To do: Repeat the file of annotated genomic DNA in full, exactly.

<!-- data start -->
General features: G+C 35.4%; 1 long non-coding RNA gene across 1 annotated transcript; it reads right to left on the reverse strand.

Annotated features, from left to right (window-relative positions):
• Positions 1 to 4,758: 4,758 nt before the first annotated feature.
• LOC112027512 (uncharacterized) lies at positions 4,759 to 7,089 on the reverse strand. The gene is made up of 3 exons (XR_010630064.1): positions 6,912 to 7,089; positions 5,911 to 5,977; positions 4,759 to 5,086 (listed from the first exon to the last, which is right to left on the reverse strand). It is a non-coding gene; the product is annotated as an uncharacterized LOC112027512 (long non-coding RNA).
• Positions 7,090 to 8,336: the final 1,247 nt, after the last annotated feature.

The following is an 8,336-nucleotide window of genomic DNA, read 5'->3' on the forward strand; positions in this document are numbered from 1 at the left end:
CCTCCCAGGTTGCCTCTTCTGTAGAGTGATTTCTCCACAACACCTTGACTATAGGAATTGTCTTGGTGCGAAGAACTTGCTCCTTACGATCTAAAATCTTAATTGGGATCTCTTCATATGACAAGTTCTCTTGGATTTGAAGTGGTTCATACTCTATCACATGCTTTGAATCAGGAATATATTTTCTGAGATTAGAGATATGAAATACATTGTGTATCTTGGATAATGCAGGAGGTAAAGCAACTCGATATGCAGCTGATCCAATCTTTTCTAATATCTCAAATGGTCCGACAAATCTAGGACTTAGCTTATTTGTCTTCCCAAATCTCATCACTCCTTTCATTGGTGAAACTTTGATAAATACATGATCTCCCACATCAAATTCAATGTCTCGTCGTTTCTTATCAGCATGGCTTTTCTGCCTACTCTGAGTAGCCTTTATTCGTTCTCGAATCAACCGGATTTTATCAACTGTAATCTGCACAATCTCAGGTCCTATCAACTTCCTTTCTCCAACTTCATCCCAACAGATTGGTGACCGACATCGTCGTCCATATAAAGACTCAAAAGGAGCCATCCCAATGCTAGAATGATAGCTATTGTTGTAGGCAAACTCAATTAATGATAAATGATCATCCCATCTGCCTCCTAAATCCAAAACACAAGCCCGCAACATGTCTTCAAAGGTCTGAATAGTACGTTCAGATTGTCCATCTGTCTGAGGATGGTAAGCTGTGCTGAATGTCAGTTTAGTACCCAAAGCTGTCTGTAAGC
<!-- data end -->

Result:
General features: G+C 35.4%; 1 long non-coding RNA gene across 1 annotated transcript; it reads right to left on the reverse strand.

Annotated features, from left to right (window-relative positions):
• Positions 1 to 4,758: 4,758 nt before the first annotated feature.
• LOC112027512 (uncharacterized) lies at positions 4,759 to 7,089 on the reverse strand. The gene is made up of 3 exons (XR_010630064.1): positions 6,912 to 7,089; positions 5,911 to 5,977; positions 4,759 to 5,086 (listed from the first exon to the last, which is right to left on the reverse strand). It is a non-coding gene; the product is annotated as an uncharacterized LOC112027512 (long non-coding RNA).
• Positions 7,090 to 8,336: the final 1,247 nt, after the last annotated feature.

The following is an 8,336-nucleotide window of genomic DNA, read 5'->3' on the forward strand; positions in this document are numbered from 1 at the left end:
CCTCCCAGGTTGCCTCTTCTGTAGAGTGATTTCTCCACAACACCTTGACTATAGGAATTGTCTTGGTGCGAAGAACTTGCTCCTTACGATCTAAAATCTTAATTGGGATCTCTTCATATGACAAGTTCTCTTGGATTTGAAGTGGTTCATACTCTATCACATGCTTTGAATCAGGAATATATTTTCTGAGATTAGAGATATGAAATACATTGTGTATCTTGGATAATGCAGGAGGTAAAGCAACTCGATATGCAGCTGATCCAATCTTTTCTAATATCTCAAATGGTCCGACAAATCTAGGACTTAGCTTATTTGTCTTCCCAAATCTCATCACTCCTTTCATTGGTGAAACTTTGATAAATACATGATCTCCCACATCAAATTCAATGTCTCGTCGTTTCTTATCAGCATGGCTTTTCTGCCTACTCTGAGTAGCCTTTATTCGTTCTCGAATCAACCGGATTTTATCAACTGTAATCTGCACAATCTCAGGTCCTATCAACTTCCTTTCTCCAACTTCATCCCAACAGATTGGTGACCGACATCGTCGTCCATATAAAGACTCAAAAGGAGCCATCCCAATGCTAGAATGATAGCTATTGTTGTAGGCAAACTCAATTAATGATAAATGATCATCCCATCTGCCTCCTAAATCCAAAACACAAGCCCGCAACATGTCTTCAAAGGTCTGAATAGTACGTTCAGATTGTCCATCTGTCTGAGGATGGTAAGCTGTGCTGAATGTCAGTTTAGTACCCAAAGCTGTCTGTAAGC